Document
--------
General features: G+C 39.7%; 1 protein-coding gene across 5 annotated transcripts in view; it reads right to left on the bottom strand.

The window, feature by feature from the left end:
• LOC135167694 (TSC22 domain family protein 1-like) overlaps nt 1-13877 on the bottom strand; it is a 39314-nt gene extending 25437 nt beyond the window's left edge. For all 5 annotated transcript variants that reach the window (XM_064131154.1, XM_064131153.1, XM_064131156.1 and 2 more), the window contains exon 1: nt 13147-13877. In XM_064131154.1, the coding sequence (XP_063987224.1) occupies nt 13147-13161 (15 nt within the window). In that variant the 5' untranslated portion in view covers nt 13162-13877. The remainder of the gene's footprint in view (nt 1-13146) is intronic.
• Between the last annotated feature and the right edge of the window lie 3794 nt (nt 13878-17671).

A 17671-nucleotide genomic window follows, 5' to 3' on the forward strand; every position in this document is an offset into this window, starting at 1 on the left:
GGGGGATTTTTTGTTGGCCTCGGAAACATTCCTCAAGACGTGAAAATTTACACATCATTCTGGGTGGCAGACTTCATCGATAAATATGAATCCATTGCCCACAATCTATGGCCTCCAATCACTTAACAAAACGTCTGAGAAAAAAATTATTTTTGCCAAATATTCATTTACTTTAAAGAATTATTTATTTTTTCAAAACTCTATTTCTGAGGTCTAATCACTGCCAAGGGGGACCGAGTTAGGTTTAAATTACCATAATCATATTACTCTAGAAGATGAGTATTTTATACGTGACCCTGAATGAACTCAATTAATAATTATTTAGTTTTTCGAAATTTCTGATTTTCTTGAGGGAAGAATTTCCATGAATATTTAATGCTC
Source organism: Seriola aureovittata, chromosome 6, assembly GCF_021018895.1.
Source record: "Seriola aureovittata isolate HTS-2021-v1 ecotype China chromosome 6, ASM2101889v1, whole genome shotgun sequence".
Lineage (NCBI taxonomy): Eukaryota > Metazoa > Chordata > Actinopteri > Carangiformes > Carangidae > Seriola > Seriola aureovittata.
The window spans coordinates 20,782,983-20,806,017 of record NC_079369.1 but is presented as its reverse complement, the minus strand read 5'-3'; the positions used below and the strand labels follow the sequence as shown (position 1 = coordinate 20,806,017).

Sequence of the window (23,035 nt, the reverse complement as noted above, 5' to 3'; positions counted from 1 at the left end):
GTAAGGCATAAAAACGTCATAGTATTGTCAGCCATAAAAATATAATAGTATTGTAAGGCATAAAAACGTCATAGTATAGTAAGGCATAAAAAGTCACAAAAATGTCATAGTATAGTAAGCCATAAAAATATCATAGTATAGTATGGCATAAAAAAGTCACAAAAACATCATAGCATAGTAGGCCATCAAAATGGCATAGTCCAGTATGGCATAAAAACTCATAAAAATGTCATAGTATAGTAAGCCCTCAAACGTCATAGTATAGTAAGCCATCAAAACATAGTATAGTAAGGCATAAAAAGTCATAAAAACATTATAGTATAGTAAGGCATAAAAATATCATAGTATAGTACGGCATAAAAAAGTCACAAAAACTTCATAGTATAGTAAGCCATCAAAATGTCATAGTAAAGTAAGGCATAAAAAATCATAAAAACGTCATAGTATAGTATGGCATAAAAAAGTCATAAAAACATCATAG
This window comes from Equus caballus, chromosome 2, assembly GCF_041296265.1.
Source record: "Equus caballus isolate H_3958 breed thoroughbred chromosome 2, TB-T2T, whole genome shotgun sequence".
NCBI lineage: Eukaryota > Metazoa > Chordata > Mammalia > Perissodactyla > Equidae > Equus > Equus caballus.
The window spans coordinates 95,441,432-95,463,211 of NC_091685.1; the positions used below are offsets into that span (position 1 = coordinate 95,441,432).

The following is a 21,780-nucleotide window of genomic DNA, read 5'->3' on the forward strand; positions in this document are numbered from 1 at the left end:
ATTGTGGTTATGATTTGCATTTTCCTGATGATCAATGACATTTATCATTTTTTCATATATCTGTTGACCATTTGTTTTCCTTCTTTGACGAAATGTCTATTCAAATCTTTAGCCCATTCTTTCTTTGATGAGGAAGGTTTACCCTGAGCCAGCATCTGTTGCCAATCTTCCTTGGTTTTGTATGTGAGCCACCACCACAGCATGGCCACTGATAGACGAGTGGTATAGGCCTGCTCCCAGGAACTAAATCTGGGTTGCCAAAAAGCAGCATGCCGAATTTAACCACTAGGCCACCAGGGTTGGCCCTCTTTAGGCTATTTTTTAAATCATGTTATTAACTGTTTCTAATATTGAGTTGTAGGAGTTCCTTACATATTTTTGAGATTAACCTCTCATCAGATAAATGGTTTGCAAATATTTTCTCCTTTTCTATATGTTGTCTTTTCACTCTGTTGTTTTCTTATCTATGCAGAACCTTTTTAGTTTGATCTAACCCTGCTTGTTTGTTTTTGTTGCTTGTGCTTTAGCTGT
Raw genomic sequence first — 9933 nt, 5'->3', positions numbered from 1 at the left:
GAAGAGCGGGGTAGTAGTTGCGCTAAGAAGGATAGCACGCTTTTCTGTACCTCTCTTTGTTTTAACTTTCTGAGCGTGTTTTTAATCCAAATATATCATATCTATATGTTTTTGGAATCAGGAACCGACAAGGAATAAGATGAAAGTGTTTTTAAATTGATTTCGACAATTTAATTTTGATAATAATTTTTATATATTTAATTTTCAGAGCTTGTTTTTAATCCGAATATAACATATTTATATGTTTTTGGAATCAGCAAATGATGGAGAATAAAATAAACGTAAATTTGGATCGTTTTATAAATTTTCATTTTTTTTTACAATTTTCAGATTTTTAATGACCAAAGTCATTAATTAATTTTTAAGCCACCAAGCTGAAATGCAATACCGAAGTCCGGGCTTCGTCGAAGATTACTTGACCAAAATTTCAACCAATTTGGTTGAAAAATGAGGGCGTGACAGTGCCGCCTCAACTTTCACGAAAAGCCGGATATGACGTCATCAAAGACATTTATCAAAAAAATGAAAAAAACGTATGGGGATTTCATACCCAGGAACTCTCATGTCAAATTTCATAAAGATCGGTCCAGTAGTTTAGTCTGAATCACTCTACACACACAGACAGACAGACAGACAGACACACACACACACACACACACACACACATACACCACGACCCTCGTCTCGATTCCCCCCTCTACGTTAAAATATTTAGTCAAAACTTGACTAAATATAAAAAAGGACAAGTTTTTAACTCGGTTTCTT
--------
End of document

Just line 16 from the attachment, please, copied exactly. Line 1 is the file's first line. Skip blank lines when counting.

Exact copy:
The window spans coordinates 95,441,432-95,463,211 of NC_091685.1; the positions used below are offsets into that span (position 1 = coordinate 95,441,432).